No matter how big or small, almost all of us experienced some kind of trauma as children.
These traumas could vary from having your favorite stuffed toy thrown in the trash, to being abandoned by your best childhood friend, to being physically or emotionally abused by your parents.
Inner child work is a vital component of soulwork because it reconnects us with a wounded element of ourselves: the child within. When we reconnect with this fragmented part of ourselves, we can begin to discover the root of many of our fears, phobias, insecurities and sabotaging life patterns. This is where the true healing happens!
Likely, you’ll be surprised by what you discover through inner child work. Instead of simply looking at a symptom of your pain, you’ll go right to the core and reveal when a fear, phobia or certain life pattern first began.
We’ve previously written about reconnecting with your inner child in the past, and how childhood trauma impacts you on a physical, emotional, mental and even sexual level. In this article I want to expand on some powerful healing techniques that I’ve used before to soothe this delicate place within us.
Types of Childhood Trauma
Firstly it’s important to understand that there are different types of childhood trauma. These include the physical (including sexual), emotional and mental variety. Also, when a childhood trauma is severe or repeated enough, it can result in soul loss. This is why you might need to undergo a process known in shamanic circles as “soul retrieval.” Soul retrieval is literally the process of “retrieving” the hidden, or inaccessible parts of your soul. Read more about soul retrieval.
However, not all childhood trauma results in soul loss — but they do result in a wounded psyche. This can result in issues such as depression, anxiety, low self-esteem, phobias, destructive behavioral patterns, and even chronic illnesses.
Examples of childhood trauma could include:
- Being hit or smacked by your parents/grandparents
- Having an emotionally unavailable parent who withholds affection
- Being “punished” through kicking, shaking, biting, burning, hair pulling, pinching, scratching or “washing out the mouth” with soap
- Being the recipient of molestation, shown pornography, or any other type of sexual contact from a parent, relative or friend
- Being the child of divorce
- Being given inappropriate or burdensome responsibilities (such as caring for your parents)
- Not being fed or provided a safe place to live from your parents
- Abandonment (your caretakers leaving you alone for long periods of time without a babysitter)
- Emotional neglect, i.e. not being nurtured, encouraged or supported
- Being deliberately called names or verbally insulted
- Denigration of your personality
- Destruction of personal belongings
- Excessive demands
- Car accidents, or other spontaneous traumatic events
There are many more examples of childhood trauma, but I just wanted to provide you with a few to give you an idea of what inner child work deals with. It’s also important to remember that our parents weren’t the only ones responsible for provoking childhood trauma — our grandparents, brothers, sisters, extended family members, family friends and childhood friends may have also played a part.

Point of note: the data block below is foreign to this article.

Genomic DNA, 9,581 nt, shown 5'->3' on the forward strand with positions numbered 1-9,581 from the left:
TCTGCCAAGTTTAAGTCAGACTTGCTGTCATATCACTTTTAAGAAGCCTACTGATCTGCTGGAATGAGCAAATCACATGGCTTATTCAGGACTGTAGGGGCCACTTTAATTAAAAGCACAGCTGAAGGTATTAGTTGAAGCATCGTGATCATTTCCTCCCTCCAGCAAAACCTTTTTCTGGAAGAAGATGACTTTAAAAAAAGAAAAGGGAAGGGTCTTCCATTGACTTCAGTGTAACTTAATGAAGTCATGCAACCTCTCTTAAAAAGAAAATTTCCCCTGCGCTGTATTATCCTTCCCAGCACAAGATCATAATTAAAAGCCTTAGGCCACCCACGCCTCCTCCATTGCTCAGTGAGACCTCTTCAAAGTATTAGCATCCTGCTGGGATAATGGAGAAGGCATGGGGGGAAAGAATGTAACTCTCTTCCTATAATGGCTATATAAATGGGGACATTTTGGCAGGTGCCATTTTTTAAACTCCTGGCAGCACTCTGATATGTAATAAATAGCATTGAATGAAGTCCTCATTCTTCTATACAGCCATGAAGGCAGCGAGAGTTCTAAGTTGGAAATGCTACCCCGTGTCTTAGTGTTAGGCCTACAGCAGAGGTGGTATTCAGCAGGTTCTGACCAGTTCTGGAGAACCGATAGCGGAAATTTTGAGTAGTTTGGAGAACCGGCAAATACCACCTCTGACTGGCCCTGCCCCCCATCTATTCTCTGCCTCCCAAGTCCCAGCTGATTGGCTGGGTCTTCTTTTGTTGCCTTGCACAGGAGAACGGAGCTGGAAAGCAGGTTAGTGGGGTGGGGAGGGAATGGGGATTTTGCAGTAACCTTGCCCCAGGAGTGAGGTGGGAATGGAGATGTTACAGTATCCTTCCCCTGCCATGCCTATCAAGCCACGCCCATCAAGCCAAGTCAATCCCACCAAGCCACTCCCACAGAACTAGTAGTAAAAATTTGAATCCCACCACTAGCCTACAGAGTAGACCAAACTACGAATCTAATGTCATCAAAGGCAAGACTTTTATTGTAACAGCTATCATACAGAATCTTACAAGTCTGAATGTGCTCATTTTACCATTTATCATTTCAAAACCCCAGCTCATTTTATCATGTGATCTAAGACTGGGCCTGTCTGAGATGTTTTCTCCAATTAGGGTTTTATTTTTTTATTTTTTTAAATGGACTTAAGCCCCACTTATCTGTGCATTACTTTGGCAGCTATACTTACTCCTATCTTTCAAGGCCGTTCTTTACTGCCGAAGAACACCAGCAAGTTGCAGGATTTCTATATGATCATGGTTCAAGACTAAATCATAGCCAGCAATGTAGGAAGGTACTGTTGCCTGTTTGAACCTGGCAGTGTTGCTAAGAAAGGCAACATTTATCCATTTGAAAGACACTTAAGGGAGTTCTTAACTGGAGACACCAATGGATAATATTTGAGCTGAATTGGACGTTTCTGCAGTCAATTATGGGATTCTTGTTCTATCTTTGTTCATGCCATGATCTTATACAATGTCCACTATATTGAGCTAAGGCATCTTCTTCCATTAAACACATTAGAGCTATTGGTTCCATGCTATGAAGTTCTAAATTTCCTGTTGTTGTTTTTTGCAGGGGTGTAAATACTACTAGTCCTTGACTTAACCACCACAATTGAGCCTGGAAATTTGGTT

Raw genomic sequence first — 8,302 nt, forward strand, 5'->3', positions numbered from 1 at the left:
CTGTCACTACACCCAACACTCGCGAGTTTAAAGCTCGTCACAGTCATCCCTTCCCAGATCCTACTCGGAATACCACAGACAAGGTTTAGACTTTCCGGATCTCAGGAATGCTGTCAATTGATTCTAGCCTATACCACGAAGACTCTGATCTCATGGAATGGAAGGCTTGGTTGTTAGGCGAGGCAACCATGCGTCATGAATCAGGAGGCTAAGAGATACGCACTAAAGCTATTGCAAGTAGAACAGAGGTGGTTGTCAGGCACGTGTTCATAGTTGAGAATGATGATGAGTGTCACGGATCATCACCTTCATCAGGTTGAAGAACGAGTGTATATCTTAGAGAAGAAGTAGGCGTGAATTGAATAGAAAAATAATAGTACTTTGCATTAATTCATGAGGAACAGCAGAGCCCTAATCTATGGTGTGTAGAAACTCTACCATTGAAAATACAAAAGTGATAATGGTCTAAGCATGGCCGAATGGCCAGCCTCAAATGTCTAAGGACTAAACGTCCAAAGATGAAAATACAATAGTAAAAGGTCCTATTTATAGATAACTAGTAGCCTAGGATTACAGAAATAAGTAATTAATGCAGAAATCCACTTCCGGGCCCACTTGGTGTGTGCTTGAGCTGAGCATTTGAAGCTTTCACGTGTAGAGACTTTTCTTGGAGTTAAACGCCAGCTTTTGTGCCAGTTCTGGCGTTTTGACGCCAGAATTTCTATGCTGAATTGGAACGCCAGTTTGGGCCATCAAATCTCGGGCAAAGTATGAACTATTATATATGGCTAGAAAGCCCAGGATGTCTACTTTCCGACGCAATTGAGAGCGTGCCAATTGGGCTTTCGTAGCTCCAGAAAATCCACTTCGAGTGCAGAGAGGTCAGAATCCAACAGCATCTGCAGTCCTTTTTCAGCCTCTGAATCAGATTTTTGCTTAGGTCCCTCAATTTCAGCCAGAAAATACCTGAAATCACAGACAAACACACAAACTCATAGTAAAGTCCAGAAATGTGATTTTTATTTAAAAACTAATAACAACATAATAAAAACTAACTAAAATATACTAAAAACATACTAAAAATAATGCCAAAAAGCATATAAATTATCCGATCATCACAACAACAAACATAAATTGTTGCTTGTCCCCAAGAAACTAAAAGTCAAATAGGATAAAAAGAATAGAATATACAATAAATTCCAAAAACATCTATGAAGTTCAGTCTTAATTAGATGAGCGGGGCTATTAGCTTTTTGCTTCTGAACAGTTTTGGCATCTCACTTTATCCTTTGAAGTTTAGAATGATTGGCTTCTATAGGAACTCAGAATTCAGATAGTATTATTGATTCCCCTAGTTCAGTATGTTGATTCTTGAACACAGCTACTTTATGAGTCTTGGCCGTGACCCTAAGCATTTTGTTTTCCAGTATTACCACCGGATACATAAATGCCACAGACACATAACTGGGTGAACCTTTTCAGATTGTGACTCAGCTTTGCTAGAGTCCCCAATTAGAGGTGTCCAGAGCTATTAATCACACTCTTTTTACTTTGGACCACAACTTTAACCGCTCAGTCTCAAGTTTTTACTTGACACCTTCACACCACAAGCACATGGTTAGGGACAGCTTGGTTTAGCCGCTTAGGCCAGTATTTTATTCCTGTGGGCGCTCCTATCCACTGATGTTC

What is Inner Child Work?
This leads us to exploring the definition of inner child work:
Inner child work is the process of contacting, understanding, embracing and healing your inner child. Your inner child represents your first original self that entered into this world; it contains your capacity to experience wonder, joy, innocence, sensitivity and playfulness.
Unfortunately we live in a society that forces us to repress our inner child and “grow up.” But the truth is that while most adults physically “grown up,” they never quite reach emotional or psychological adulthood. In other words, most “grown ups” aren’t really adults at all. This leaves most people in a state of puerile fears, angers and traumas that fester away in the unconscious mind for decades.
When we deny and snuff out the voice of the child within we accumulate heavy psychological baggage. This unexplored and unresolved baggage causes us to experience problems such as mental illnesses, physical ailments and relationship dysfunction.
In fact, it could be said that the lack of conscious relatedness to our own inner child is one of the major causes of the severe issues we see in today’s society. From the brutal way we treat the environment, to the cruel way we talk to ourselves, we have become completely separated from our original innocence.
4 Simple Ways to Work With Your Inner Child
Learning to work with your inner child isn’t about becoming childish again, it is about reconnecting with your childLIKE side.
In other words, there is a big difference between being childish and childlike.
Being childish can be thought of as behaving in an immature or naive way. Being childlike on the other hand, can be thought of as a state of purity and innocence.
We all have the capacity to experience our original innocence; that period in our lives when we saw the world with openness and wonder.
In order to remove the guilt, shame, fear, hatred, self-loathing and anger that we carry with us, we have to heal the child within. To do this, we must earn the trust of our inner child through love and self-nurturing.